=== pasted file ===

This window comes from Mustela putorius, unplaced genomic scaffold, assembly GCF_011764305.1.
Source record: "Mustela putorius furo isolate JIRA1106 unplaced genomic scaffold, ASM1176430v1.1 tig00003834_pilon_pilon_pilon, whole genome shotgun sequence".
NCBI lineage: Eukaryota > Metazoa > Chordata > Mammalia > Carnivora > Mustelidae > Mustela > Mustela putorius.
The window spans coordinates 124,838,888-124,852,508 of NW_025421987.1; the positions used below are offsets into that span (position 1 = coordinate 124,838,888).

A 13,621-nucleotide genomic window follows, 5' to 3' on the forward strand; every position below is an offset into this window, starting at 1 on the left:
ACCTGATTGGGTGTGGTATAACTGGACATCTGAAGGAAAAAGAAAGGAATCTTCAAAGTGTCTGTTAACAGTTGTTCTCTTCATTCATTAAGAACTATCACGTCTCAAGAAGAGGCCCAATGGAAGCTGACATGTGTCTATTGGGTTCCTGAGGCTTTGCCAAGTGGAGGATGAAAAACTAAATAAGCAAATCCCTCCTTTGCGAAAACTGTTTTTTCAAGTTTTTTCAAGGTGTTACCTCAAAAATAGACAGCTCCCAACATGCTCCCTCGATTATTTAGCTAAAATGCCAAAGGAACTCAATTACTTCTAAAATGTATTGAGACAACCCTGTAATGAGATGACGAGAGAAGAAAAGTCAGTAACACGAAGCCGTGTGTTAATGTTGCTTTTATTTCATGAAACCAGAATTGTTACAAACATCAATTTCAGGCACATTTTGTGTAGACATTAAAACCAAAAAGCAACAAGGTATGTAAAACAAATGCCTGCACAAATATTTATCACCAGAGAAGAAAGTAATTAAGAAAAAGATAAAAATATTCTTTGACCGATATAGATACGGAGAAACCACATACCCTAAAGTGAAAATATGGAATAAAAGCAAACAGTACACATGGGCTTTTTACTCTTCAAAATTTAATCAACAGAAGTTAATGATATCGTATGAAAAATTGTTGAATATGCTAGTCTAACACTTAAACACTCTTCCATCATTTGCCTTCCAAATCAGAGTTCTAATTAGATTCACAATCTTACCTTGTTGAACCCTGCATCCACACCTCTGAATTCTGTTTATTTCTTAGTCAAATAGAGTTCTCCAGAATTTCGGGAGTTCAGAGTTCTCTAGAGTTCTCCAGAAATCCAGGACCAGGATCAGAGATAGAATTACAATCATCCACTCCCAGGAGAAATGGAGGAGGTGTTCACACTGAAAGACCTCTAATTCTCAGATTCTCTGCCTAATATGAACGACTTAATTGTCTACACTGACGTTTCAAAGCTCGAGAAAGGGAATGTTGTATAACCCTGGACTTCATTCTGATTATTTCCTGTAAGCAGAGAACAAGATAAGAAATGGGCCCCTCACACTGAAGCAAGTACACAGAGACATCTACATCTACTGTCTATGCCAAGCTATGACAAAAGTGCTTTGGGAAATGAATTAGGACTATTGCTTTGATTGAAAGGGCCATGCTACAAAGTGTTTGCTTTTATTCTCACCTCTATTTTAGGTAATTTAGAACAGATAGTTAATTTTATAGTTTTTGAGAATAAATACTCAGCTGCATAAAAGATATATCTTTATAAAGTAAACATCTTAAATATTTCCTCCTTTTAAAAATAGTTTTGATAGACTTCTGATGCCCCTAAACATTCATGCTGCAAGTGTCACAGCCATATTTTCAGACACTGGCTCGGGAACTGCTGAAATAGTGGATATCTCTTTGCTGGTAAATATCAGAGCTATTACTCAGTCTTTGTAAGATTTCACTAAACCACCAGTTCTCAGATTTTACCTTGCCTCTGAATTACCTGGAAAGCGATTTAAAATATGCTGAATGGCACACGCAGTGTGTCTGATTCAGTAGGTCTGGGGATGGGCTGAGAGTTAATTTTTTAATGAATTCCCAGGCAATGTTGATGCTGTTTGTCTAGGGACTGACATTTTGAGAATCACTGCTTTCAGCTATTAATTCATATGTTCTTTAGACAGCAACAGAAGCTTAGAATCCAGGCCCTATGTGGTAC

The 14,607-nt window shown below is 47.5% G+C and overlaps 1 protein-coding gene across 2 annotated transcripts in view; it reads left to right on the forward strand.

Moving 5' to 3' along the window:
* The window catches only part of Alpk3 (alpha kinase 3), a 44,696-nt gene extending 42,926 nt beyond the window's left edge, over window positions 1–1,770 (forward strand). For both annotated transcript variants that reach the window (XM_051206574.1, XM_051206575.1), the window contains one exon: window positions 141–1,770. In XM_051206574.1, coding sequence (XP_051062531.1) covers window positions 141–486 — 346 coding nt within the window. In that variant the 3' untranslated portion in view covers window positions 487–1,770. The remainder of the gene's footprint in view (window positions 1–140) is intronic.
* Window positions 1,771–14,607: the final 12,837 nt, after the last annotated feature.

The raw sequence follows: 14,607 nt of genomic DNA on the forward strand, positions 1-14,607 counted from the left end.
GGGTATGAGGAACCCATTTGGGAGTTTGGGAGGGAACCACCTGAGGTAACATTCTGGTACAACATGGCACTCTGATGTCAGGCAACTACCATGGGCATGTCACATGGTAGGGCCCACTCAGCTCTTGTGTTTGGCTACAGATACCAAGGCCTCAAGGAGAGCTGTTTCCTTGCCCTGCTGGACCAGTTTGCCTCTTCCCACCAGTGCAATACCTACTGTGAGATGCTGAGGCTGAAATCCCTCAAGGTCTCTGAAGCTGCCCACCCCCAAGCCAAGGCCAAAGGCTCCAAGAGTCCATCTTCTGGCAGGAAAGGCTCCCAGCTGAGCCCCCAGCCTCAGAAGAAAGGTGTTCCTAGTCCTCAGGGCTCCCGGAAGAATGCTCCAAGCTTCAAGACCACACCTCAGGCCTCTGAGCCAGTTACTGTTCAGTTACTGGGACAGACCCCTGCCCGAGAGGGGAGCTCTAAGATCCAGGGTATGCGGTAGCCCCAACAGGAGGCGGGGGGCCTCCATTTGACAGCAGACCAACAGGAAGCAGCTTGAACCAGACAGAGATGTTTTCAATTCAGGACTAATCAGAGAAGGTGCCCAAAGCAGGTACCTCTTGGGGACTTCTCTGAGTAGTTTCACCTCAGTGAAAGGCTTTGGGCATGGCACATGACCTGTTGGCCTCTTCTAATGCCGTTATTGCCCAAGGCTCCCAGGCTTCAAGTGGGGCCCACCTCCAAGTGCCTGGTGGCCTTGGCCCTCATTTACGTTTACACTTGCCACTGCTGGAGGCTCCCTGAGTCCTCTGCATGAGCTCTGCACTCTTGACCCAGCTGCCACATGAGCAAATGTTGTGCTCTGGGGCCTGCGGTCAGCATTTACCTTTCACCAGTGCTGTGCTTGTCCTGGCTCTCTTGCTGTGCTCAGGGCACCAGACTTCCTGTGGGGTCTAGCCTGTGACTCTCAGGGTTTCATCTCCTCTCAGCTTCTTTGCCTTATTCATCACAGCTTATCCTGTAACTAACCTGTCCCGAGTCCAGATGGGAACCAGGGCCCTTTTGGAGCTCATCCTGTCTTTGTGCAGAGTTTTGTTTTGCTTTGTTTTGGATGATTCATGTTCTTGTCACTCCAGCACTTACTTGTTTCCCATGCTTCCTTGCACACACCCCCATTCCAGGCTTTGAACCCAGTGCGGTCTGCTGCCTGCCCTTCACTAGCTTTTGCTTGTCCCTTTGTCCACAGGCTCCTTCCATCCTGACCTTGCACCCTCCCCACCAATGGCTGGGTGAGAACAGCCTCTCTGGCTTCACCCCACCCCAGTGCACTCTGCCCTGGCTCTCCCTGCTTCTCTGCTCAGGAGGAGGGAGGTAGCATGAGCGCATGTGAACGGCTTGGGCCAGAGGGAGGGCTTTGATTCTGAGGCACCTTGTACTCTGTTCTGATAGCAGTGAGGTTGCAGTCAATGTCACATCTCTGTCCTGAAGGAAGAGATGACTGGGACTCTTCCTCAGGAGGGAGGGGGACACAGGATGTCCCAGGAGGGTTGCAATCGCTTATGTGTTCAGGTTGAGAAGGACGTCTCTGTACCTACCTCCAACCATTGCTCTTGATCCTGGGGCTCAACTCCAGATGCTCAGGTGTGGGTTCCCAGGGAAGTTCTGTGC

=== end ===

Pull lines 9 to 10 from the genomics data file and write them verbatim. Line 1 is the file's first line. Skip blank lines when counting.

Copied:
* The window catches only part of Alpk3 (alpha kinase 3), a 44,696-nt gene extending 42,926 nt beyond the window's left edge, over window positions 1–1,770 (forward strand). For both annotated transcript variants that reach the window (XM_051206574.1, XM_051206575.1), the window contains one exon: window positions 141–1,770. In XM_051206574.1, coding sequence (XP_051062531.1) covers window positions 141–486 — 346 coding nt within the window. In that variant the 3' untranslated portion in view covers window positions 487–1,770. The remainder of the gene's footprint in view (window positions 1–140) is intronic.
* Window positions 1,771–14,607: the final 12,837 nt, after the last annotated feature.